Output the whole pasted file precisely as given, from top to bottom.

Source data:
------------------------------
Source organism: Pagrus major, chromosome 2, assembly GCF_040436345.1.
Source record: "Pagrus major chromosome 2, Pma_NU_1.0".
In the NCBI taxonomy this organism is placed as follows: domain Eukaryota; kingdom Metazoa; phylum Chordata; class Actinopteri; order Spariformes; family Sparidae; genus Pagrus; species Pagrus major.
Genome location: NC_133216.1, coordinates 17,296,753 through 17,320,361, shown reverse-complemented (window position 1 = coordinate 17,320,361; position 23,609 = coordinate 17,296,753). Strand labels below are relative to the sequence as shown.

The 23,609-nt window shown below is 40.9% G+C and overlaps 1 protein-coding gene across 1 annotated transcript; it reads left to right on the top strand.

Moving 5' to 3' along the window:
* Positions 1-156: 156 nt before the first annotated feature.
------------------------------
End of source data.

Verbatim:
Source organism: Pagrus major, chromosome 2, assembly GCF_040436345.1.
Source record: "Pagrus major chromosome 2, Pma_NU_1.0".
In the NCBI taxonomy this organism is placed as follows: domain Eukaryota; kingdom Metazoa; phylum Chordata; class Actinopteri; order Spariformes; family Sparidae; genus Pagrus; species Pagrus major.
Genome location: NC_133216.1, coordinates 17,296,753 through 17,320,361, shown reverse-complemented (window position 1 = coordinate 17,320,361; position 23,609 = coordinate 17,296,753). Strand labels below are relative to the sequence as shown.

The 23,609-nt window shown below is 40.9% G+C and overlaps 1 protein-coding gene across 1 annotated transcript; it reads left to right on the top strand.

Moving 5' to 3' along the window:
* Positions 1-156: 156 nt before the first annotated feature.